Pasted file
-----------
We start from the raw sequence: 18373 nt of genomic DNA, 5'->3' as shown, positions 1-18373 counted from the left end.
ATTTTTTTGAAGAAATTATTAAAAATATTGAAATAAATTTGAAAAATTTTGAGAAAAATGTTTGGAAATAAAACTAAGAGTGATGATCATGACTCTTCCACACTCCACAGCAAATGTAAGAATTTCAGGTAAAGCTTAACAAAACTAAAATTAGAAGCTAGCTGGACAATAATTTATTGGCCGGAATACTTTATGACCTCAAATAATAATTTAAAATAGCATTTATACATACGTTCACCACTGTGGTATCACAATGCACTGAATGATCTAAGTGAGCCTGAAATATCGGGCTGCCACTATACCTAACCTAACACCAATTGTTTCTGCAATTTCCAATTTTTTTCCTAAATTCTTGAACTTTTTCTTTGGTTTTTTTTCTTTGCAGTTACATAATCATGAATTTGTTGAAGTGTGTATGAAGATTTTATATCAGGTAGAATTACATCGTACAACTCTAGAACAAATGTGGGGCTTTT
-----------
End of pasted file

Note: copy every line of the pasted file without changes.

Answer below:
We start from the raw sequence: 18373 nt of genomic DNA, 5'->3' as shown, positions 1-18373 counted from the left end.
ATTTTTTTGAAGAAATTATTAAAAATATTGAAATAAATTTGAAAAATTTTGAGAAAAATGTTTGGAAATAAAACTAAGAGTGATGATCATGACTCTTCCACACTCCACAGCAAATGTAAGAATTTCAGGTAAAGCTTAACAAAACTAAAATTAGAAGCTAGCTGGACAATAATTTATTGGCCGGAATACTTTATGACCTCAAATAATAATTTAAAATAGCATTTATACATACGTTCACCACTGTGGTATCACAATGCACTGAATGATCTAAGTGAGCCTGAAATATCGGGCTGCCACTATACCTAACCTAACACCAATTGTTTCTGCAATTTCCAATTTTTTTCCTAAATTCTTGAACTTTTTCTTTGGTTTTTTTTCTTTGCAGTTACATAATCATGAATTTGTTGAAGTGTGTATGAAGATTTTATATCAGGTAGAATTACATCGTACAACTCTAGAACAAATGTGGGGCTTTT